Fund This!

Here we are, at the end of another month, with nothing but a pathetic token blog entry to show for it.

It turns out my much-delayed downtime hasn’t been all that down for me after all. It’s funding season here in Canada (when isn’t it funding season?) and I’ve been running around helping various productions and production companies try to get their projects off the ground with everybody’s hard-lost taxpayer dollars. Considering their projects amount to three different feature films I wrote or will write, I have a certain personal interest in seeing these applications succeed.

Ah, there’s so much more happening, so much news to report or comment on. I guess it will have to wait, since I’ll be spending tonight writing more funding-support material to tell bureaucrats what’s in a screenplay they would rather read about than actually read.

I’ll just keep it simple and sign off saying, “Boy, I regret getting into that gunfight with Gary Coleman the last time I played Postal. Somehow, I feel responsible.

Eat hot lead, Willis!

Suppose They Gave A Press Conference And Nobody Came?

So many big announcements in the last couple of weeks, so little time to make snide comments about them.

In an act of pure optimism (or pure marketing, depending on which side of the film-buff/film-industry-cog line of demarcation you lie on) the Academy has decided to give us ten nominees for best picture this year. While most of us may be hard-pressed to even name ten decent movies that came out last year, Hollywood tells us they had to double the number of nominees just to squeeze in all that high-quality entertainment they’ve been milling.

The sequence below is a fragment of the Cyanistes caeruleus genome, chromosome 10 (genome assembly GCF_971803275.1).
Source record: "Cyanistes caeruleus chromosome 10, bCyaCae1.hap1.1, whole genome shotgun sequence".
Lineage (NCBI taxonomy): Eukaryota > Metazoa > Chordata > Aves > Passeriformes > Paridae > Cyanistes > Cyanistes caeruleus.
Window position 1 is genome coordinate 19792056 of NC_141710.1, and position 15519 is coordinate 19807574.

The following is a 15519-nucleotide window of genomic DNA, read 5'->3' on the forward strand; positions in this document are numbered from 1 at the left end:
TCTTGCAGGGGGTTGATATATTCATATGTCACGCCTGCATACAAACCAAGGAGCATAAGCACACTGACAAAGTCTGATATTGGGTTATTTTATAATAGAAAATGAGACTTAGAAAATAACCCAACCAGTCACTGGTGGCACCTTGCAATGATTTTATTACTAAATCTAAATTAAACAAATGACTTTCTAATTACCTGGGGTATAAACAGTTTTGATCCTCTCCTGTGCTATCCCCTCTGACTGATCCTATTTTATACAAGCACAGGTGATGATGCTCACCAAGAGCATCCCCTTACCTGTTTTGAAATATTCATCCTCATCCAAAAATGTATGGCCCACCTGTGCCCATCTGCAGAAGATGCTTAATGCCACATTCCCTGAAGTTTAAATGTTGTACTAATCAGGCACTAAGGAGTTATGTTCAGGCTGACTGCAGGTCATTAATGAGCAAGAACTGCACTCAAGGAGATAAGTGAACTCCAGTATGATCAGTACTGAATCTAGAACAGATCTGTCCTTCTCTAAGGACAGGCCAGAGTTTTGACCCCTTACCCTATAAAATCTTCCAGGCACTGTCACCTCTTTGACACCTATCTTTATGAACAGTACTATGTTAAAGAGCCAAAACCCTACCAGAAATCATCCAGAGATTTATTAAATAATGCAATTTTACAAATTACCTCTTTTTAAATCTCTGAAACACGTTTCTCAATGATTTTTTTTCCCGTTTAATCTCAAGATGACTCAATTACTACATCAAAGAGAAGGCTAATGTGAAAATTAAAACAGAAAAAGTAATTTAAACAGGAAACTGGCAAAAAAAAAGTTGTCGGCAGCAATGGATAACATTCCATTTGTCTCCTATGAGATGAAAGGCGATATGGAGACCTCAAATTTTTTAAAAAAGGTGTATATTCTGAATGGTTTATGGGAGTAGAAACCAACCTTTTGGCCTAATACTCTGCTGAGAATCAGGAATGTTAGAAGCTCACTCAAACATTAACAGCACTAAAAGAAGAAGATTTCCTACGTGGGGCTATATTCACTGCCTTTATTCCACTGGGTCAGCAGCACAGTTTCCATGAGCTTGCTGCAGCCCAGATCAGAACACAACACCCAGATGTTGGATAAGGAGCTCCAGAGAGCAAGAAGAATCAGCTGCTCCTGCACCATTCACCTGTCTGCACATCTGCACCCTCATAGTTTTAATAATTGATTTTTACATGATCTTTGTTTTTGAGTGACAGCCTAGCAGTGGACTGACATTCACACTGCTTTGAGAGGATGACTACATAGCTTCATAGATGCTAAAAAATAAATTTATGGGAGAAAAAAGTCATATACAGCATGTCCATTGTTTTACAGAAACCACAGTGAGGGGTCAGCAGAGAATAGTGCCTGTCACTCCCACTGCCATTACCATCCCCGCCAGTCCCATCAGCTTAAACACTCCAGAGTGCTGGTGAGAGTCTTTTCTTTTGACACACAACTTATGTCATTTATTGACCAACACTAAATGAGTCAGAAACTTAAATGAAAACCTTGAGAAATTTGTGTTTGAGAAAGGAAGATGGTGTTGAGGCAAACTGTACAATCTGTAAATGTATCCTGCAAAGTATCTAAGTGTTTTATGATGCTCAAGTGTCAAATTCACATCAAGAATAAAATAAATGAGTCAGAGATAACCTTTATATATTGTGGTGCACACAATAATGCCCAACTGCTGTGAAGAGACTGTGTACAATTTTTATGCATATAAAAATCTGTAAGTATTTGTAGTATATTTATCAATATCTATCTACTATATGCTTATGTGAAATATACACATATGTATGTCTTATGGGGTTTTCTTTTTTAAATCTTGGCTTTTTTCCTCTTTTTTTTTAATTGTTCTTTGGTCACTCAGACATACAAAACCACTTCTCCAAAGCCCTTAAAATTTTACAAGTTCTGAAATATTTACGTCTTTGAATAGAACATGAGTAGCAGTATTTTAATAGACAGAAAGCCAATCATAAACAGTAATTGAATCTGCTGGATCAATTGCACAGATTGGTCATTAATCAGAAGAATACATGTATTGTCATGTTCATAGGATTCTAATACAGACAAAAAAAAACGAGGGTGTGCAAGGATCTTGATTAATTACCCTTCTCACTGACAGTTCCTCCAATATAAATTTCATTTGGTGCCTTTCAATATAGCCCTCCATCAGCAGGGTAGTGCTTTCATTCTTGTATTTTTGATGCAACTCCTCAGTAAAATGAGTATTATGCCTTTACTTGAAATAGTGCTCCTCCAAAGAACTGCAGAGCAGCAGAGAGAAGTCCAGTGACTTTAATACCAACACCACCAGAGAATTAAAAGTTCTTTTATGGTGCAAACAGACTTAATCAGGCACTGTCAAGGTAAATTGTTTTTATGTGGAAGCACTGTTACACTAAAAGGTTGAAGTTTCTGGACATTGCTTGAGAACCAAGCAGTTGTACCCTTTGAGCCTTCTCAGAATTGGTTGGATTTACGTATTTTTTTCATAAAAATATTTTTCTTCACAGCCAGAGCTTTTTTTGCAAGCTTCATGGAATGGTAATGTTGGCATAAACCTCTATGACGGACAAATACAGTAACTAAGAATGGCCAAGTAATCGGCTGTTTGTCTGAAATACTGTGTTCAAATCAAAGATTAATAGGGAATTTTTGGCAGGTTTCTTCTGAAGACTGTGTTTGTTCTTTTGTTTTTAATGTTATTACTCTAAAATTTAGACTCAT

In no particular order, we have…

District 9 // I hate it when movie critics complain about plots holes. When they do, it’s usually a sure sign that they don’t even know what a plot is, let alone what a hole in one might look like. I won’t try to claim there are all sorts of plot holes in District 9, but there are gaps in logic you can drive a truck (or, indeed, a convoy of eighteen wheelers) through. While everyone was being dazzled by seamless special effects that gave the film a documentary level of realism, no one seemed to notice all the questions about the basic premise of the story that went flying by unanswered. Maybe a sequel can spend an hour or so of its running time explaining all the stuff that didn’t make any goddamn sense in the first movie.